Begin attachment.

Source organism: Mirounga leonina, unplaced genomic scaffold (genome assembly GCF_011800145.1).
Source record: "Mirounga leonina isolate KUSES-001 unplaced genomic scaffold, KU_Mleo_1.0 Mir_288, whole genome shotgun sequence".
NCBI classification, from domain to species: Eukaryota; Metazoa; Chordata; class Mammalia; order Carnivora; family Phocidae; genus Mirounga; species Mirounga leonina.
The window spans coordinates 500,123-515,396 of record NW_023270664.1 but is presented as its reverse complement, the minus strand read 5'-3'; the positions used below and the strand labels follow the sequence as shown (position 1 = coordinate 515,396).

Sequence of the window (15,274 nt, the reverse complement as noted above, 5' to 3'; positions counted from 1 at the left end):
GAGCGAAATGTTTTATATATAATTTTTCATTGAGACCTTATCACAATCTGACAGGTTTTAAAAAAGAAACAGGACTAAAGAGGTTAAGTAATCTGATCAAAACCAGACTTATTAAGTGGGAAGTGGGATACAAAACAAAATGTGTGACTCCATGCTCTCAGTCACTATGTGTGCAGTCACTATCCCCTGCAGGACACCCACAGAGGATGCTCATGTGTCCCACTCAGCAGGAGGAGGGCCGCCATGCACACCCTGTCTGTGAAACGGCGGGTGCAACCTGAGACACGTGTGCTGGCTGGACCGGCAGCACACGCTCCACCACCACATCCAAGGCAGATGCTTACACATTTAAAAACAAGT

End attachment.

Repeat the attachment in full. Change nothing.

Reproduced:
Source organism: Mirounga leonina, unplaced genomic scaffold (genome assembly GCF_011800145.1).
Source record: "Mirounga leonina isolate KUSES-001 unplaced genomic scaffold, KU_Mleo_1.0 Mir_288, whole genome shotgun sequence".
NCBI classification, from domain to species: Eukaryota; Metazoa; Chordata; class Mammalia; order Carnivora; family Phocidae; genus Mirounga; species Mirounga leonina.
The window spans coordinates 500,123-515,396 of record NW_023270664.1 but is presented as its reverse complement, the minus strand read 5'-3'; the positions used below and the strand labels follow the sequence as shown (position 1 = coordinate 515,396).

Sequence of the window (15,274 nt, the reverse complement as noted above, 5' to 3'; positions counted from 1 at the left end):
GAGCGAAATGTTTTATATATAATTTTTCATTGAGACCTTATCACAATCTGACAGGTTTTAAAAAAGAAACAGGACTAAAGAGGTTAAGTAATCTGATCAAAACCAGACTTATTAAGTGGGAAGTGGGATACAAAACAAAATGTGTGACTCCATGCTCTCAGTCACTATGTGTGCAGTCACTATCCCCTGCAGGACACCCACAGAGGATGCTCATGTGTCCCACTCAGCAGGAGGAGGGCCGCCATGCACACCCTGTCTGTGAAACGGCGGGTGCAACCTGAGACACGTGTGCTGGCTGGACCGGCAGCACACGCTCCACCACCACATCCAAGGCAGATGCTTACACATTTAAAAACAAGT